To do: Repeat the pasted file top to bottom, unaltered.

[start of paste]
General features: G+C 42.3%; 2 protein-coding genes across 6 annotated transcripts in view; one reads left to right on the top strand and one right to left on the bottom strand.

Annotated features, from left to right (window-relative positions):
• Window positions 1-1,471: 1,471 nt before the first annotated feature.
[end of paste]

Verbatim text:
General features: G+C 42.3%; 2 protein-coding genes across 6 annotated transcripts in view; one reads left to right on the top strand and one right to left on the bottom strand.

Annotated features, from left to right (window-relative positions):
• Window positions 1-1,471: 1,471 nt before the first annotated feature.